The scrapped policy attempted to address sticky areas of joint, commissioned, and student (versus employee) work that tend to arise more often at the graduate school level. At any level, however, copyright is a complicated issue, but the simple takeaway is that, thanks in part to project-based learning and the maker movement (among other innovative curricula), younger and younger students are doing technologically smart and artistically interesting work. Teenager Arjun Kumar, for example, has created several noteworthy apps, including Locatera, which recently won MIT’s App of the Month for Best Design award. Depending on whether or not such creations are produced with school materials and equipment, there is potential for students and schools alike to want to control, or share control, of its use.
There are times, however, when sharing is a problem. As reported by the Student Press Law Center, a Texas high school student, who used to — and would still like to — take photographs of student activities and events for the school yearbook, is butting heads with the Lewisville Independent School District over copyright ownership of photos of other students taken with the school’s camera. That the student–photographer posted these photos online — and that families then wanted to purchase the photos — prompted the school to prepare an agreement asking students and parents to “release any claim of ownership to images taken of other students with equipment owned by the District,” though the district's general copyright policy does affirm students that own the rights to their work. The release form may have served a different purpose entirely: that of protecting the school from violating the Family Education Rights and Privacy Act (FERPA), which prohibits the unauthorized publication of a student’s image. Copyright, in other words, may have been a means to the end of student privacy compliance rather than an opportunity to profit from student work.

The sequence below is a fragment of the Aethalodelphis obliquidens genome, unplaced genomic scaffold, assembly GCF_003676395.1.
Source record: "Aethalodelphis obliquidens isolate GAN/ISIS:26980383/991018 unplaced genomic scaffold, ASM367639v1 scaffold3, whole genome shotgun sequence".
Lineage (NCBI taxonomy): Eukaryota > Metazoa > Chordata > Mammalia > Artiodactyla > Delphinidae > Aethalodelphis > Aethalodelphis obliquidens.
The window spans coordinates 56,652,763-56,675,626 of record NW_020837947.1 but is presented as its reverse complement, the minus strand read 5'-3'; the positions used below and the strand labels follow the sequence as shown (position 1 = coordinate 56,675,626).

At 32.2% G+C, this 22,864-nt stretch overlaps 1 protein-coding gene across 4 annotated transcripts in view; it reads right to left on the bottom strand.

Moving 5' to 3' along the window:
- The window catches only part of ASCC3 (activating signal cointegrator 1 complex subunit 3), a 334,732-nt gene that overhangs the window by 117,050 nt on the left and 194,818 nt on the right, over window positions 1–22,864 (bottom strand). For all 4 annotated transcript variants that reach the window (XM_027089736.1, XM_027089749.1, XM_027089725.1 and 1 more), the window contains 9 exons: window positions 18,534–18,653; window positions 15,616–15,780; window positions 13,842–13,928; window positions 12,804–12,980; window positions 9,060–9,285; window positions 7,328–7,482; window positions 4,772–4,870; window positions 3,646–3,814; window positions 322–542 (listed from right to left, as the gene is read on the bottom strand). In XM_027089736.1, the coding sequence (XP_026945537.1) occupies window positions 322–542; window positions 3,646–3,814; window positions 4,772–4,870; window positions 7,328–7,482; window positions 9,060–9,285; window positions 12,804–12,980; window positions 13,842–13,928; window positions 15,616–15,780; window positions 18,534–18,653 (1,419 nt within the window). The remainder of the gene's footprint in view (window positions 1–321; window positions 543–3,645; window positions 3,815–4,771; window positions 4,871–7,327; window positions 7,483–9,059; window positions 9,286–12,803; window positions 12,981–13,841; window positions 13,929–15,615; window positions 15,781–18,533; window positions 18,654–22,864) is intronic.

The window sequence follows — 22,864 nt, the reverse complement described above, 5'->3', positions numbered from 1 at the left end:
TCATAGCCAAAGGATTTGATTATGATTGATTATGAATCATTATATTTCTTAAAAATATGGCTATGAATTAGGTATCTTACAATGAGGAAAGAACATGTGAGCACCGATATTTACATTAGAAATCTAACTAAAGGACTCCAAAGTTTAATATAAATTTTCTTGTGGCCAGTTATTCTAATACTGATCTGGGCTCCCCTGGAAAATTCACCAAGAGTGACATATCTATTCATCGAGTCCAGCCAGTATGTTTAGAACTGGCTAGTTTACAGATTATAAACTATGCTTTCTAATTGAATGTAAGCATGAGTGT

A Brief History of Copyright
In the United States, Title 17 of the U.S. Code governs copyrights, which can be claimed for original works given that a work is made with an element of creativity and is “fixed” in some form, meaning that it can be copied or viewed, heard, or used more than once. Artistic excellence is not a requirement to obtain copyright, and prodigy or not, a minor can indeed claim copyright ownership.